5 Replies to “>Tales from the PhD Hunt”

  1. >Hey lady, I miss you too! That looks like a great book–I'll have to check it out! I'm sure I'll be sending things your way, especially my application materials for UNC 😉

  2. >OK, I'm going to offer some advice, though it's based entirely on UK experience and probably irrelevant. (UK PhDs are based entirely on a research thesis – there's no taught element, apart from, sometimes, a few practical skills, such as IT or palaeography. We therefore tend not to talk about PhD 'programs', or even 'programmes'. I have no idea what the GRE is, and frankly don't want to know.)So. Tip 1. Before you go any further, think about what sort of scholar you are. Do you prefer working alone or collaborating with and sharing your work-in-progress with others? Are you an 'ideas' person, who likes constructing abstract arguments and theories, or a 'details' person, who prefers digging out factual empirical evidence (and letting the conclusions form themselves)? You're going to be spending several years working on this PhD – you want to do it in an environment that's sympathetic and supportive to your type of scholarship.Tip 2. Don't necessarily go for the famous and prestigious institution over the minor and obscure: choose the place that's right for you. Out here in the big wide world, a PhD is a PhD, and it doesn't matter too much where you got it. It is, of course, true that the bigger/more prestigious institutions may offer more in the way of facilities and networking opportunities, but even that's not necessarily true. If you're a bona fide grad student, you can almost certainly (maybe with a bit of negotation) get, say, library privileges in other university libraries, or admission to other institutions' seminars, if that's what you need.Tip 3. What does matter, far more than the choice of institution per se, is the question of the staff/faculty – and in particular the person who will be the advisor/supervisor for your research. It's incredibly important that these people are on the same wavelength as you. So do check out their publications. If they're a bit too narrow for your tastes, or too broad, or too abstract, or too jargon-ridden, or too nitpicking, maybe you should look elsewhere. But if you read a paper, and you think 'Wow, I wish I'd written that!', then maybe that's somewhere to aim for. I can't emphasise this strongly enough: what look at this stage like minor differences of outlook and approach can broaden into great gulfs of misunderstanding and frustration further down the line, and I've known people to drop off the PhD ladder entirely because of them.As I say, possibly not relevant at all, but good luck in your search.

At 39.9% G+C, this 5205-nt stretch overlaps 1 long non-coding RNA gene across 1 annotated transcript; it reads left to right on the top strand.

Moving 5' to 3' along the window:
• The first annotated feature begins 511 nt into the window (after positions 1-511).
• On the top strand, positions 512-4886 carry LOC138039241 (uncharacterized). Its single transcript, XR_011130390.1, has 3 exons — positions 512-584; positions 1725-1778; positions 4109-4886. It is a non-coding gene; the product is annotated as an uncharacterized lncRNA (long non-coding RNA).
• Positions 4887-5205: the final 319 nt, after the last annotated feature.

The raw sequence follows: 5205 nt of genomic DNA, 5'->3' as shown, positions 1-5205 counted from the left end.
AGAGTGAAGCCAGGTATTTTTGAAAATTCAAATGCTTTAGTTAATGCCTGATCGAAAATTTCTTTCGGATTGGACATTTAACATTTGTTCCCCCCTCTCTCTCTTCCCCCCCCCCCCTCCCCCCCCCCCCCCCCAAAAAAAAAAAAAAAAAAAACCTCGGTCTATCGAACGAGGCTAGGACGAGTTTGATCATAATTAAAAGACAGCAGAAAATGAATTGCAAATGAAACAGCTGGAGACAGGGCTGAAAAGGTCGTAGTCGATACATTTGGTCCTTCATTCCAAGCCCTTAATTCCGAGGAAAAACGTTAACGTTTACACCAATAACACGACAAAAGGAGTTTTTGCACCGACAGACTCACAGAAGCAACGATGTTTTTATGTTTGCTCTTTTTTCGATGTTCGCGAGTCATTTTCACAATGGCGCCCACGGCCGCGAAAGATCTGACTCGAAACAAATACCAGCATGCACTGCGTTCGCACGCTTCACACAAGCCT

3. >Thanks Dr. Harris–this is a big help. I've knocked some of the more prestigious (Ivy League) programs I was looking at in History for the reasons you were talking about, but I definitely need to spend a lot more time with faculty publications and with comparing research methodologies. I think I've been lax in attending to how important those differences are, so it's a great help to get your insight!

  4. >After some more digging this week, I want to add a bit more to Dr. Harris' comments, which really got me thinking about doing more in-depth research into my compatibility with the programs I like. I know there are people doing research that I'm really interested in at all these places, but it hit home even more this week why checking the compatibility of methods is so important.The reason? Funding! I have applied for GAships in my department for the last 2 years, each time one has opened, and have not gotten one. This is not a criticism of my department, but rather an indication that my interests do not align with professors' work as well as some other students. Thankfully I have a part time job driving buses, so not getting a GAship is not a desperate situation, but it is a very powerful reminder to make sure I go to a place where my work is very much on par with what's already going on in the department!